The last contract between the province and the B.C Teachers’ Federation expired in June 2013. Contract negotiations between the two sides resumed yesterday, March 4th, with the province still refusing to put class size and special needs support limits back into the contract, and the teachers yet to disclose a wage demand.

Yesterday was also the first day of a three-day vote by B.C. Teachers’ Federation members on a strike mandate, a move that could be a significant bargaining chip in the negotiations.

 

Just Posted

The end of an Echo
The end of an Echo

Invermere Valley Echo shuts down operations in Columbia Valley

Creating a new narrative for Canal Flats

Economic development consultant hired, lists vision for next 90 days

Princeton wildfire phots courtesy of Debbie Lyon.
UPDATE: Crews battle as wildfires rage in B.C. Interior

Crews brace for another day on B.C. firelines as no let up is likely

VIDEO: B.C. wildfires by the numbers
VIDEO: B.C. wildfires by the numbers

Wildfires continue to engulf regions of B.C.’s forests and communities.

Aerial view south of Williams Lake Friday afternoon shows dry lightning storm passing over, leaving fire starts behind. Lightning sparked more than 100 new fires Friday. (Black Press)
VIDEO: More than 180 wildfires burning across B.C.

Firefighters from other provinces called in to assist

DTSS Grad March 2017
DTSS Grad March 2017

DTSS Grad March 2017

59 cats seized in Chase
59 cats seized in Chase

59 neglected and injured cats were seized from a property in Chase

(Flickr/Andreas Eldh)
Soundgarden singer Chris Cornell dead at age 52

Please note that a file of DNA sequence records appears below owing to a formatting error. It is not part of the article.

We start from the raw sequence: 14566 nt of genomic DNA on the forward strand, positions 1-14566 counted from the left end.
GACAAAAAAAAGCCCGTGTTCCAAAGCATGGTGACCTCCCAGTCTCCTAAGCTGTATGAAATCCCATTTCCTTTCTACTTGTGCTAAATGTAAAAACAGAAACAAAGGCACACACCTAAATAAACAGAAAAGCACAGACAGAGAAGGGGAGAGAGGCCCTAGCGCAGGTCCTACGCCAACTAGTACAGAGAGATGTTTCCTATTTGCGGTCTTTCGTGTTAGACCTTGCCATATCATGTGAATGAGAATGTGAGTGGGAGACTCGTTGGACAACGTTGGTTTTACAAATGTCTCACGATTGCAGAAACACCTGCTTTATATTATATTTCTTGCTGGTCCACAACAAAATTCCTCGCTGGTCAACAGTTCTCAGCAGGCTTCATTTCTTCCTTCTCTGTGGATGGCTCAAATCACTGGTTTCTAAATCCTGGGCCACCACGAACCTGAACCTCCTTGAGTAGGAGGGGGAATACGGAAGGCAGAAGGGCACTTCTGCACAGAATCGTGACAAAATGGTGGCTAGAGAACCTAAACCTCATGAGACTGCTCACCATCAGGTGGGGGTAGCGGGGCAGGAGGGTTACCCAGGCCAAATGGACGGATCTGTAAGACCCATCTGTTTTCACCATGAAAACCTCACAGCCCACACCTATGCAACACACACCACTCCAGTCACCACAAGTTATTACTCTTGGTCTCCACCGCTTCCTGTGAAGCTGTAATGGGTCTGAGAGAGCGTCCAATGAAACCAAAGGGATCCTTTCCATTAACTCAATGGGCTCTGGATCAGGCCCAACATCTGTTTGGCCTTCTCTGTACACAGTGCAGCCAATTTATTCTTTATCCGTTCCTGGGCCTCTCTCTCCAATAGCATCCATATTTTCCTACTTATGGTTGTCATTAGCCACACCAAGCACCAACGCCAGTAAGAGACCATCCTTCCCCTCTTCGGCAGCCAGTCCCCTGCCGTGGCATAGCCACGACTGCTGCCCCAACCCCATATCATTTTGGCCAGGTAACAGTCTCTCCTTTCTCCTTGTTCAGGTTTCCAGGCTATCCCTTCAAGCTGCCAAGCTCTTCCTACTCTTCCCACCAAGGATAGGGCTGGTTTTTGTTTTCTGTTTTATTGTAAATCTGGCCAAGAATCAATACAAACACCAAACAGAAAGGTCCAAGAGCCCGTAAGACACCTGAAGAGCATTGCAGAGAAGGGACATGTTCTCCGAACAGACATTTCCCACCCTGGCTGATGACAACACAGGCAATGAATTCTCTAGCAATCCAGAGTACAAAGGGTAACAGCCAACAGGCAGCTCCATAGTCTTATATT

The singer/songwriter passed away early Thursday morning in Detroit

Paying tribute to a primeval passage
Paying tribute to a primeval passage

Uninterrupted celebrates the Adams River sockeye run in an extraordinary way.

UPDATE: Pemberton Music Festival cancelled, no automatic refunds
UPDATE: Pemberton Music Festival cancelled, no automatic refunds

In the past, the music festival located in Pemberton drew large crowds last year of 180,000 fans

Photo by: WeissPaarz.com
Medical wait times cost B.C. patients $2,300 each

New Fraser Institute report places B.C. at second worst in costs associated with long wait times

UPDATE: 22 killed at Ariana Grande concert
UPDATE: 22 killed at Ariana Grande concert

Witnesses reported hearing two loud bangs coming from near the arena’s bars at about 10:35 p.m.

A university study finds that about nine per cent of Canada’s Grade 11 and 12 students – roughly 66,000 teens – have driven within an hour of drinking and 9.4 per cent drove after using marijuana.                                 Photo: Now-
Leader file
One in three Canadian high school students have rode with drinking drivers, study reveals

Nearly one in five rode with a driver who’d been smoking pot

Top court to hear federal government’s appeal on residential school records
Top court to hear federal government’s appeal on residential school records

A lower court judge ruled to destroy the stories after 15 years unless consent is given to preserve

Most Read